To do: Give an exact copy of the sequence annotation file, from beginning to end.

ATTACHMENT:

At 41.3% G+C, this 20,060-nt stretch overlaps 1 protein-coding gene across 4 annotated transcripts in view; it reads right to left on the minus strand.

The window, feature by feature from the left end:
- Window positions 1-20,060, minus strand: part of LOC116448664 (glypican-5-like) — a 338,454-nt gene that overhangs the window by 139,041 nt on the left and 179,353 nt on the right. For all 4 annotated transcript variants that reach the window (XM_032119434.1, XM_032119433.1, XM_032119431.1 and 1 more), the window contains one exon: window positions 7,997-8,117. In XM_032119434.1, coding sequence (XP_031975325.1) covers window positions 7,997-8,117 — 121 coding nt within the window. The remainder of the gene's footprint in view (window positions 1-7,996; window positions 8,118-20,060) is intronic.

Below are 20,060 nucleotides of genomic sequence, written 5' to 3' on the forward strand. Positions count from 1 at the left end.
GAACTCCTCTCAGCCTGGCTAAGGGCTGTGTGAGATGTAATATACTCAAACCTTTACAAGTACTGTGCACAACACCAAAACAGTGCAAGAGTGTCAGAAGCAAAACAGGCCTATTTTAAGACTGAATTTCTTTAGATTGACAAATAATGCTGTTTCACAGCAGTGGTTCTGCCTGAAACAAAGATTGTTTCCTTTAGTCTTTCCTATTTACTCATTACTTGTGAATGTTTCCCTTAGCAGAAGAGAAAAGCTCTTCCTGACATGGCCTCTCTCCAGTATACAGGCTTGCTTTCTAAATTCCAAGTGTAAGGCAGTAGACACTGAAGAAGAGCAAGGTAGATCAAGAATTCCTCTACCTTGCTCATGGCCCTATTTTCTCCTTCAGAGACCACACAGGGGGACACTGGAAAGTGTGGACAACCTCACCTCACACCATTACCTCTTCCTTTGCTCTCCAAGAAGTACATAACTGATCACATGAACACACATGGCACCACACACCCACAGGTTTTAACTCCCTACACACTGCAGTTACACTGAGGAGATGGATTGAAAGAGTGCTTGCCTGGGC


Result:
At 41.3% G+C, this 20,060-nt stretch overlaps 1 protein-coding gene across 4 annotated transcripts in view; it reads right to left on the minus strand.

The window, feature by feature from the left end:
- Window positions 1-20,060, minus strand: part of LOC116448664 (glypican-5-like) — a 338,454-nt gene that overhangs the window by 139,041 nt on the left and 179,353 nt on the right. For all 4 annotated transcript variants that reach the window (XM_032119434.1, XM_032119433.1, XM_032119431.1 and 1 more), the window contains one exon: window positions 7,997-8,117. In XM_032119434.1, coding sequence (XP_031975325.1) covers window positions 7,997-8,117 — 121 coding nt within the window. The remainder of the gene's footprint in view (window positions 1-7,996; window positions 8,118-20,060) is intronic.

Below are 20,060 nucleotides of genomic sequence, written 5' to 3' on the forward strand. Positions count from 1 at the left end.
GAACTCCTCTCAGCCTGGCTAAGGGCTGTGTGAGATGTAATATACTCAAACCTTTACAAGTACTGTGCACAACACCAAAACAGTGCAAGAGTGTCAGAAGCAAAACAGGCCTATTTTAAGACTGAATTTCTTTAGATTGACAAATAATGCTGTTTCACAGCAGTGGTTCTGCCTGAAACAAAGATTGTTTCCTTTAGTCTTTCCTATTTACTCATTACTTGTGAATGTTTCCCTTAGCAGAAGAGAAAAGCTCTTCCTGACATGGCCTCTCTCCAGTATACAGGCTTGCTTTCTAAATTCCAAGTGTAAGGCAGTAGACACTGAAGAAGAGCAAGGTAGATCAAGAATTCCTCTACCTTGCTCATGGCCCTATTTTCTCCTTCAGAGACCACACAGGGGGACACTGGAAAGTGTGGACAACCTCACCTCACACCATTACCTCTTCCTTTGCTCTCCAAGAAGTACATAACTGATCACATGAACACACATGGCACCACACACCCACAGGTTTTAACTCCCTACACACTGCAGTTACACTGAGGAGATGGATTGAAAGAGTGCTTGCCTGGGC